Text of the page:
Peter says, “Love covers a multitude of sins” (1 Peter 4:8), but what does that phrase mean? Is Peter talking about hiding someone’s sin? Is he talking about overlooking sin? Is he talking about forgiving sin? What exactly does, “love covers a multitude of sins” mean?

Love Covers a Multitude of Sins (1 Peter 4:8)
Photo Credit: Benny Gibbons

Covering Over Sins in the Old Testament

The biblical culture was one of honor and shame. Sin was not just something that made one guilty but also brought shame. Sin was something from which not only God would hide his face, but other members of the community would hide their face as well. The only way for God to look upon someone, or for the community to look upon that person, is for their shame to be “covered.”

From the beginning, God took it upon himself to cover the sinful shame of his people. Before sending Adam and Eve from the Garden, “The Lord God made…garments of skins and clothed them” (Genesis 3:21). Their own attempts to cover their shame were embarrassingly inadequate. Only God could really cover their sin.

Every year, the people of Israel would celebrate the Day of Atonement. This was the day on which God would cover over his people’s sin and shame with a blanket of grace and mercy. This covering was accomplished through the shedding of blood, offering of sacrifice, and sending away the “scapegoat” into the wilderness (see Leviticus 16).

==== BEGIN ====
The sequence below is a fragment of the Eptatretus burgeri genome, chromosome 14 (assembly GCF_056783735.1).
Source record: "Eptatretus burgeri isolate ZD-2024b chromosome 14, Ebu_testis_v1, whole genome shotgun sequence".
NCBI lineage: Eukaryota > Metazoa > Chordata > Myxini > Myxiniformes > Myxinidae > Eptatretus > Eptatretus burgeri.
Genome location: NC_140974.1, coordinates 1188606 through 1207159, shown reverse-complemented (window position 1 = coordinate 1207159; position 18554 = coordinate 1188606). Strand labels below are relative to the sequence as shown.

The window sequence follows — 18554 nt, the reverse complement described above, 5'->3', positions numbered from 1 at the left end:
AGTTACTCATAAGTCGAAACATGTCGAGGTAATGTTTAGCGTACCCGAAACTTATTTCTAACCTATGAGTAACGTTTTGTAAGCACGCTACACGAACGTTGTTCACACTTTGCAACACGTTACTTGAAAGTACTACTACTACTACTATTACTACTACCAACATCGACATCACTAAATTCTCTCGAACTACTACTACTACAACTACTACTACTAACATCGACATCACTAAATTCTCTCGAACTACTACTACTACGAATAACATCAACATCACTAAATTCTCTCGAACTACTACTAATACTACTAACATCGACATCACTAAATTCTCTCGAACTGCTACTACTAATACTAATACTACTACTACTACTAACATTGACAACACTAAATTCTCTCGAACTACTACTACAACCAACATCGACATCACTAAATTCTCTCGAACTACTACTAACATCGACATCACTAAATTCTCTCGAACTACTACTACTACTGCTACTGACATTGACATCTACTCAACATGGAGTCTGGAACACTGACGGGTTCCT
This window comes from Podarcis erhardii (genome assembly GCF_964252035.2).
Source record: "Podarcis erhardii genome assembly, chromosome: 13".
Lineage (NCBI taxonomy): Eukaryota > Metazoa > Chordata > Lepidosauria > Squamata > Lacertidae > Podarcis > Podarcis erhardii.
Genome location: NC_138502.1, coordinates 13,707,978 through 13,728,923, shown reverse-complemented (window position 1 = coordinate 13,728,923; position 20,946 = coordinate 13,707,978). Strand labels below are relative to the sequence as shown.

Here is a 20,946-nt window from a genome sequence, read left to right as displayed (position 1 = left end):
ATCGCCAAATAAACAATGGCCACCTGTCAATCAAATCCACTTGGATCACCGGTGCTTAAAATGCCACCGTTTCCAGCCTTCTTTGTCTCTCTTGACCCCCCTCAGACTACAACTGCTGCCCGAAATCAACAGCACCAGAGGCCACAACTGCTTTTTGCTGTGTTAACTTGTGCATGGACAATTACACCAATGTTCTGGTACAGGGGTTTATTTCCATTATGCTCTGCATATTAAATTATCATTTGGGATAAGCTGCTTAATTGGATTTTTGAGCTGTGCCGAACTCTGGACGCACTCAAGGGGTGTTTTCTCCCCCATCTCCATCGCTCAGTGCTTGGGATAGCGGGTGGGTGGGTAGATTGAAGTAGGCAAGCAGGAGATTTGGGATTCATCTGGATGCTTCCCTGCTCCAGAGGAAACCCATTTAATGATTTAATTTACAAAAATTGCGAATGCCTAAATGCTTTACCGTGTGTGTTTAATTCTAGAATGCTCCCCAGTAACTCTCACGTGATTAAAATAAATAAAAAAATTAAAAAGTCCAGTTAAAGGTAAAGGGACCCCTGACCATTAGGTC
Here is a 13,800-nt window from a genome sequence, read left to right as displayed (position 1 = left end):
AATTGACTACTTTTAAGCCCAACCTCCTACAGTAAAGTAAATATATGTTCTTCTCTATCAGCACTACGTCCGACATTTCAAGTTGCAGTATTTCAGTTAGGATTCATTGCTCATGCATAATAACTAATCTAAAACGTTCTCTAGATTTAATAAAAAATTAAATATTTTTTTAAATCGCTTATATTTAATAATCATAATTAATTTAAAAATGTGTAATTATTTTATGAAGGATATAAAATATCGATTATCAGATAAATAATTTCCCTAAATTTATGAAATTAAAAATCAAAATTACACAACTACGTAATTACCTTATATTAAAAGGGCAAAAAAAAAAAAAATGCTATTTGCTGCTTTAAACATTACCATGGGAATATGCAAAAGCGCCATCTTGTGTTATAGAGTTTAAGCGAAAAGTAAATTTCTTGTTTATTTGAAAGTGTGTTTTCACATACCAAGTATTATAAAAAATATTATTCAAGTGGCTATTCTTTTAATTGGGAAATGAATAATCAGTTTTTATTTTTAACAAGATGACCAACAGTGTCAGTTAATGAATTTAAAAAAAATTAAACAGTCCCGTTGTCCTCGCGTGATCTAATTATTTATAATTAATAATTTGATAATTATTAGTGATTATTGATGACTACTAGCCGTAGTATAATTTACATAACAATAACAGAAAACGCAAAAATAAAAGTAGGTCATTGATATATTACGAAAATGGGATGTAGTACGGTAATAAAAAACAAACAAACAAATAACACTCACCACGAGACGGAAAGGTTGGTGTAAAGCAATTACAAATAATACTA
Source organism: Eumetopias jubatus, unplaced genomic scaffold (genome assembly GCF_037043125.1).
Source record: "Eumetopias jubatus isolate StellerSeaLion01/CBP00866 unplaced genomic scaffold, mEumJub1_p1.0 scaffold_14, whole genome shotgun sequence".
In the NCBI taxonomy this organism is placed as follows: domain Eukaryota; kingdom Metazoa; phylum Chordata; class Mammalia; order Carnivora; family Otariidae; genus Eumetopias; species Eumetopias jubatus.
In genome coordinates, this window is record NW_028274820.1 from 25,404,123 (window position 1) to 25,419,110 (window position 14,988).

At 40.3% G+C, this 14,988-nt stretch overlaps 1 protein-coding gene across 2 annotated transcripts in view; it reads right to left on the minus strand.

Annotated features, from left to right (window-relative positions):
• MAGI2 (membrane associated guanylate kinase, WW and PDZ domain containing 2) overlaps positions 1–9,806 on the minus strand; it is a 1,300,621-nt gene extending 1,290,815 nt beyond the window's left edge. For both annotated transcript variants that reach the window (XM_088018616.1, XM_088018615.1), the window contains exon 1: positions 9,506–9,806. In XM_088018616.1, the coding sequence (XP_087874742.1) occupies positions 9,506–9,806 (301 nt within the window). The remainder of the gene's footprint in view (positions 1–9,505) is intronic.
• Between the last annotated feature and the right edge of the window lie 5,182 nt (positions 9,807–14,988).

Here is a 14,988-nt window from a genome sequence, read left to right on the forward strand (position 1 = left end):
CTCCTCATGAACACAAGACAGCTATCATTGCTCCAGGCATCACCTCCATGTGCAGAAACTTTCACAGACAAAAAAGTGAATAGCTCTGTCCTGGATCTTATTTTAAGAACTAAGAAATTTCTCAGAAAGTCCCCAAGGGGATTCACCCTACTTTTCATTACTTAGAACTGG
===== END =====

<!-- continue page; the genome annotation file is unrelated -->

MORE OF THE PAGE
Therefore, “covering” is a metaphorical way of speaking about forgiveness and restoring someone who has sinned. Consider the words of these Psalms:

“Lord, you were favorable to your land; you restored the fortunes of Jacob. You forgave the iniquity of your people; you covered all their sin”

Psalm 85:1-2

“Blessed is the one whose transgression is forgiven, whose sin is covered. Blessed is the man against whom the Lord counts no iniquity, and in whose spirit there is no deceit.”

Psalm 32:1-2

God showed himself to be one who forgave those who wronged him, covered over their sins, and restored them to a position of honor. His people were supposed to adopt God’s character as their own. They were to extend this same sort of forgiveness to one another (see Proverbs 10:12).

Covering Over Sins in the New Testament

The ultimate act of covering over sins is what Jesus did at the cross. He suffered shame, humiliation, and death, so our sins could be covered. He was naked on the cross, so we could be clothed with righteousness.

Like Adam and Eve, our own attempts to cover our sin and shame are always embarrassingly inadequate. Our own obedience and righteousness can never atone for our sins. So, we must rely on the righteous character of God to spread a blanket of mercy and grace over us. Which he has done through Jesus (see Romans 4:1-8).

And because of what Jesus has done to forgive us, restore us, and cover over our sins, we are to do the same for others. When someone does something wrong, rather than shaming and permanently expelling them, we should encourage them to repent, forgive them, and restore them to a place of honor.

James, the brother of Jesus, explains this well:

“My brothers, if anyone among you wanders from the truth and someone brings him back, let him know that whoever brings back a sinner from his wandering will save his soul from death and will cover a multitude of sins.”